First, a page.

My ADHD son is now 30 years old. We have been to hell and back with him though his life is in a better place now. We found that behavior modification and rewards for the good behavior plus unconditional love were a big help. Another big help was not over drugging him like the schools and doctors wanted us to. All they seemed to care about was that he shouldn't be a behavior problem and were unconcerned with side effects. Out of my pain and love for my son, I illustrated, wrote and self-published a book entitled "I have ADD and I'm Proud to be Me." It is on and My name is Wendy Kirkpatrick and you can find it under my name or the book title. I wanted to present a childrens' book that explained what the CHILD feels like to have this problem and how it affects their life, their self-esteem and relationships with parents, children, difficulties in school and making friends, etc. I kept the price as low as humanly possible on the sites and I hope it may be of help to you. Sincerely, Wendy Kirkpatrick

I write poems about adhd. From the child’s perspective and from the parents. I haven’t published any of them. It’s quite therapeutic for me though. I’ll check out your book. :-)


Hoping to find understanding,

Friendship and camaraderie,

On the go, I am thinking,

Will anyone play with me?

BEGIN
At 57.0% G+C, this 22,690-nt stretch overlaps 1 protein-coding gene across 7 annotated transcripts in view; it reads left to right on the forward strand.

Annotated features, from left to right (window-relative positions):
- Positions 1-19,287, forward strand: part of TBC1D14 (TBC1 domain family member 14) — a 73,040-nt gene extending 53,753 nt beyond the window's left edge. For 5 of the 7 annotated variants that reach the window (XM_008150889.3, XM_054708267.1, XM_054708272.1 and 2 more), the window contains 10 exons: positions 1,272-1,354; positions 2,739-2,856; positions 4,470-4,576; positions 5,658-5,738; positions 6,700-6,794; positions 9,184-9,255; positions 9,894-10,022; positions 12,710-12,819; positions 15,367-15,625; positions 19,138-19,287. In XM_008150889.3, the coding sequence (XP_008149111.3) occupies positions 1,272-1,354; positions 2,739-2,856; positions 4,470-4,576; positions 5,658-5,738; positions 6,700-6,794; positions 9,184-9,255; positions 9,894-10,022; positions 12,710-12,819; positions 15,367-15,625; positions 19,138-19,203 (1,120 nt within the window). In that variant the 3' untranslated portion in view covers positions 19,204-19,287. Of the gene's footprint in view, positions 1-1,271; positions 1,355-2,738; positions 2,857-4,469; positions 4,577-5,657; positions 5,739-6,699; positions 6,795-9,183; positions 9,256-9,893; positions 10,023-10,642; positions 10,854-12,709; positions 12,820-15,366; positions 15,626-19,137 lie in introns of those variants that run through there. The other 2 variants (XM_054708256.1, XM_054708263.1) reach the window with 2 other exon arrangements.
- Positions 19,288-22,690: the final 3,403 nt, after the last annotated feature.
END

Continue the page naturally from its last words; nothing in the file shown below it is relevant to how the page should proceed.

Please don’t be afraid,

I know I am loud,

And my bed isn’t made,

I don’t like crowds,

And I am kinda bossy,

But in one thing I’m the same

I don’t want you to be cross with me

And I’d love to join your game

You might have to ask me twice

Because I am so unsure

Will you make fun of me

And I’ll run for the door

You can’t see my illness

And there is no cure

What I want you to see

Is that I just need a chance

Look beyond the chaos, right at me,

I deserve to dance

And I want to feel free.

It is hard. But everyone who commented is right. Show him the love - my son (8) has ADHD, ODD, separation anxiety and significant school avoidance- When he pushes me to the edge I tell him, “I love you, I don’t like the choice or behavior you are doing at the moment but I love you and your awesome heart!!!” There are consequences for him when he breaks the rules and he knows what they are and we stick to them. I also ask him if he remembers how this worked out for him last time as a warning- if he changes his choice or attitude we are good. We just started play therapy to help him with his needs. There is a lot out there to help all of got easier for me to have more patience with him the more I realized he is not in control of how he is acting, his eyes were sad, he didn’t want to misbehave, be angry or is hard. Look at you though- you are here reaching out for help- a mom advocating for her son- not giving up but looking for help to make his life better- all of your lives better- you have won half the battle already!! is a great resource as well. Reach out to his school and demand an IEP for him to make next year a good school year (if he is in school...if not make sure to reach out and have an evaluation done before he enters school). You have this and will be amazed at where your relationship with your son will go when you start to get the tools that work for your family in place. As far as your fiancé, ask him to be a part of this growth and learning experience you and your son are going on. I wish you the best of luck, hang in there and be super proud of yourself for reaching out for help!! It takes a village and you have come to the right one:)